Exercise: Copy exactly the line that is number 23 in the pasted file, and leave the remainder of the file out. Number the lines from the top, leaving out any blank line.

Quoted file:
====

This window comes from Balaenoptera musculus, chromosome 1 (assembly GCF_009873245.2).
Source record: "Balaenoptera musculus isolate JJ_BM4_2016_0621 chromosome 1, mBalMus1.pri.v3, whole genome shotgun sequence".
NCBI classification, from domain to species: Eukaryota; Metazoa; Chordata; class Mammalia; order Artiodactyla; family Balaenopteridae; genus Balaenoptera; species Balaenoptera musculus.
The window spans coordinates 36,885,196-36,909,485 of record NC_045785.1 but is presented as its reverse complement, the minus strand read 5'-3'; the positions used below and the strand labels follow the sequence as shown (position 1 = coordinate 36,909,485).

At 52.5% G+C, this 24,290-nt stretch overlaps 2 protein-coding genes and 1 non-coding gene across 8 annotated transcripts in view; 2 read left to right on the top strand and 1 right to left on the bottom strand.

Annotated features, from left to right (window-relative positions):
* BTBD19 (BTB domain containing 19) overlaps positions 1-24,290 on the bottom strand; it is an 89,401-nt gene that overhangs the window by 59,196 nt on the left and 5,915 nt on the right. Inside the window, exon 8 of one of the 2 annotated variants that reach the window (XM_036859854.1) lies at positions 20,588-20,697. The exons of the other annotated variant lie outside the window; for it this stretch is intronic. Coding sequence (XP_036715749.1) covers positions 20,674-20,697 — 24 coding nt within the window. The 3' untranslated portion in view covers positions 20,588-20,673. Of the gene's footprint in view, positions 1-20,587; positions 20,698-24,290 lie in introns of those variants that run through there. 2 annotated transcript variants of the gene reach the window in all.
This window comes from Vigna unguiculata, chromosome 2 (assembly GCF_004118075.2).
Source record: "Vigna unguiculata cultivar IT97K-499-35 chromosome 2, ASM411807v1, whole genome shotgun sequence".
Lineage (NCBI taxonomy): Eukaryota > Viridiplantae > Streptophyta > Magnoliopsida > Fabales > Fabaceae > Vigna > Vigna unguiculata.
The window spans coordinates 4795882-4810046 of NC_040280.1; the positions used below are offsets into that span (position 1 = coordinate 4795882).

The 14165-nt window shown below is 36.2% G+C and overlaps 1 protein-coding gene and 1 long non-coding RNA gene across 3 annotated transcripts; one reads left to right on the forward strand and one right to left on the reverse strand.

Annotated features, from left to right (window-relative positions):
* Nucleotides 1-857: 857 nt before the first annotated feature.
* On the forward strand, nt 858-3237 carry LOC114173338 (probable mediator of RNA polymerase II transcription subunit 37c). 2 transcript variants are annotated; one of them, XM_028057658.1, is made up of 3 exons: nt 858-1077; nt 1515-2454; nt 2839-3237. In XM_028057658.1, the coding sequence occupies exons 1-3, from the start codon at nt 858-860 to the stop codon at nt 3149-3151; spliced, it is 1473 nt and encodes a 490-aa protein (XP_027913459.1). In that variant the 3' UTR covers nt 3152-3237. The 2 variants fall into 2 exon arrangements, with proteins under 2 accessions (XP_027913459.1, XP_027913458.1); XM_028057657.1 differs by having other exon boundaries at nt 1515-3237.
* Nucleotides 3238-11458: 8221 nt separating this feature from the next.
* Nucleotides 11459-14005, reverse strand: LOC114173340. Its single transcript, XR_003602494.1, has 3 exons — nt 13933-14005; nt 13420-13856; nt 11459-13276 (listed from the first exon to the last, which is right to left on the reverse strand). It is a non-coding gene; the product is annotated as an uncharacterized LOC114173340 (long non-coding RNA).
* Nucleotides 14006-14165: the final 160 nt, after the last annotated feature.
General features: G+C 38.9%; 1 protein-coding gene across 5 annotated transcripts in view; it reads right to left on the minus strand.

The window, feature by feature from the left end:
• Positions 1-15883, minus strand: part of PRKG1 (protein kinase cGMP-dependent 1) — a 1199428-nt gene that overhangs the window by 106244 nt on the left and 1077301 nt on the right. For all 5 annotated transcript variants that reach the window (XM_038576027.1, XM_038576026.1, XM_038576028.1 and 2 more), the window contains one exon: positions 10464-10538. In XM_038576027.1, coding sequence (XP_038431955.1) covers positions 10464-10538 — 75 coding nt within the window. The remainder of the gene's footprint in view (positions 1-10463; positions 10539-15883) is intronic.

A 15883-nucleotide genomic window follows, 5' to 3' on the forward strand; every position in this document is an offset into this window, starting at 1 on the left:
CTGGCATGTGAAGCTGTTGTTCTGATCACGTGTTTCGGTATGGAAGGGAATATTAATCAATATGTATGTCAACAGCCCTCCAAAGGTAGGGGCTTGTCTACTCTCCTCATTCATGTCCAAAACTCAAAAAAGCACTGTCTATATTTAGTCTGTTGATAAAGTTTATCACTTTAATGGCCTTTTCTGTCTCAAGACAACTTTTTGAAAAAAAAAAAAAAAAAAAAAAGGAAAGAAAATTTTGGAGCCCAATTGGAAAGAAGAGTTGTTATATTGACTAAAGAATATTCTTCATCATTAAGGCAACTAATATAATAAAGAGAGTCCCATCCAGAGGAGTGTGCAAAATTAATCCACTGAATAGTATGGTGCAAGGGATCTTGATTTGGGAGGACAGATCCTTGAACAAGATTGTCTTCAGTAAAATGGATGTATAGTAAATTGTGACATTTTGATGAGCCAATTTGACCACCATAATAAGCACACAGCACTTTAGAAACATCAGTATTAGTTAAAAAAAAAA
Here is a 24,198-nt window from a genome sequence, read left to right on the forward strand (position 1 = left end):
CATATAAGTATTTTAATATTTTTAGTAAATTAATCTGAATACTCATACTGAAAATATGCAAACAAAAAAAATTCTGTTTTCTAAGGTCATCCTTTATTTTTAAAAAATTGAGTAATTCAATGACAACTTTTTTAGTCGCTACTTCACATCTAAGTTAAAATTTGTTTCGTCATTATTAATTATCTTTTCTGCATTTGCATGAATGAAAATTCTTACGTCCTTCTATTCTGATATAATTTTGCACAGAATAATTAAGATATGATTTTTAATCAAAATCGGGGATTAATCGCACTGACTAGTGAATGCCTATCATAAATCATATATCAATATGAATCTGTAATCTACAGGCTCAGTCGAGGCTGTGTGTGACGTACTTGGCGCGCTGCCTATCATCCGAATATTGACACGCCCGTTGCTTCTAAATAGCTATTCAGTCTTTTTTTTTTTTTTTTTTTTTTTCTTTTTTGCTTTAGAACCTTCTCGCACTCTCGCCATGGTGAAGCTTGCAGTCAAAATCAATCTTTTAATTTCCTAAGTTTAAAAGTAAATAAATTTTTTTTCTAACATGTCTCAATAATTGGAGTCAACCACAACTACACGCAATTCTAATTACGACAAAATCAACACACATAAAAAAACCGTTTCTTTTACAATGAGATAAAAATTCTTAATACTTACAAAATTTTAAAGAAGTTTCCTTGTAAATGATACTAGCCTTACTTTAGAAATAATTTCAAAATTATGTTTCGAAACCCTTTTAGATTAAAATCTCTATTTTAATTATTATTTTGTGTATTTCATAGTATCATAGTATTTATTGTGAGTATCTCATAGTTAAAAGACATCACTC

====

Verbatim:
CTGGCATGTGAAGCTGTTGTTCTGATCACGTGTTTCGGTATGGAAGGGAATATTAATCAATATGTATGTCAACAGCCCTCCAAAGGTAGGGGCTTGTCTACTCTCCTCATTCATGTCCAAAACTCAAAAAAGCACTGTCTATATTTAGTCTGTTGATAAAGTTTATCACTTTAATGGCCTTTTCTGTCTCAAGACAACTTTTTGAAAAAAAAAAAAAAAAAAAAAAGGAAAGAAAATTTTGGAGCCCAATTGGAAAGAAGAGTTGTTATATTGACTAAAGAATATTCTTCATCATTAAGGCAACTAATATAATAAAGAGAGTCCCATCCAGAGGAGTGTGCAAAATTAATCCACTGAATAGTATGGTGCAAGGGATCTTGATTTGGGAGGACAGATCCTTGAACAAGATTGTCTTCAGTAAAATGGATGTATAGTAAATTGTGACATTTTGATGAGCCAATTTGACCACCATAATAAGCACACAGCACTTTAGAAACATCAGTATTAGTTAAAAAAAAAA